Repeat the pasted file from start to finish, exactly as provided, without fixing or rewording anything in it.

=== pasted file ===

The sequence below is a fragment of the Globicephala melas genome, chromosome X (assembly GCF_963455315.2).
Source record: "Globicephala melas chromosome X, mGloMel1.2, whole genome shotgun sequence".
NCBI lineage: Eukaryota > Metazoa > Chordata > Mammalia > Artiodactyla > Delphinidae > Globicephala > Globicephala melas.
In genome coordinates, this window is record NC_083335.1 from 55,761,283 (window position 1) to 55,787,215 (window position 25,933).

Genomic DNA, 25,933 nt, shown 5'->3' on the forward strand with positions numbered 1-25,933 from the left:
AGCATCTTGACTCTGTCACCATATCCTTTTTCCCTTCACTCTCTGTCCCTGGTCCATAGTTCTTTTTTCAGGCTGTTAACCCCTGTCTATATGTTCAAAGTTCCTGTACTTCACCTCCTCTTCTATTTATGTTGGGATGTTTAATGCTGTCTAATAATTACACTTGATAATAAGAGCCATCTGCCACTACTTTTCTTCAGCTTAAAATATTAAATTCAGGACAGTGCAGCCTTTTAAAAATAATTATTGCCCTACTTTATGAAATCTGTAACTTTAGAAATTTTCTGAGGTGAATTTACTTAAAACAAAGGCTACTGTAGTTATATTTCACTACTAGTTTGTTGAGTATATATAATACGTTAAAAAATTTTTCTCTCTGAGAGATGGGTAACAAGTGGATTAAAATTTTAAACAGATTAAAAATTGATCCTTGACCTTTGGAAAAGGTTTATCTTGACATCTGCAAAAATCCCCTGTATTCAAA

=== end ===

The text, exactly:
The sequence below is a fragment of the Globicephala melas genome, chromosome X (assembly GCF_963455315.2).
Source record: "Globicephala melas chromosome X, mGloMel1.2, whole genome shotgun sequence".
NCBI lineage: Eukaryota > Metazoa > Chordata > Mammalia > Artiodactyla > Delphinidae > Globicephala > Globicephala melas.
In genome coordinates, this window is record NC_083335.1 from 55,761,283 (window position 1) to 55,787,215 (window position 25,933).

Genomic DNA, 25,933 nt, shown 5'->3' on the forward strand with positions numbered 1-25,933 from the left:
AGCATCTTGACTCTGTCACCATATCCTTTTTCCCTTCACTCTCTGTCCCTGGTCCATAGTTCTTTTTTCAGGCTGTTAACCCCTGTCTATATGTTCAAAGTTCCTGTACTTCACCTCCTCTTCTATTTATGTTGGGATGTTTAATGCTGTCTAATAATTACACTTGATAATAAGAGCCATCTGCCACTACTTTTCTTCAGCTTAAAATATTAAATTCAGGACAGTGCAGCCTTTTAAAAATAATTATTGCCCTACTTTATGAAATCTGTAACTTTAGAAATTTTCTGAGGTGAATTTACTTAAAACAAAGGCTACTGTAGTTATATTTCACTACTAGTTTGTTGAGTATATATAATACGTTAAAAAATTTTTCTCTCTGAGAGATGGGTAACAAGTGGATTAAAATTTTAAACAGATTAAAAATTGATCCTTGACCTTTGGAAAAGGTTTATCTTGACATCTGCAAAAATCCCCTGTATTCAAA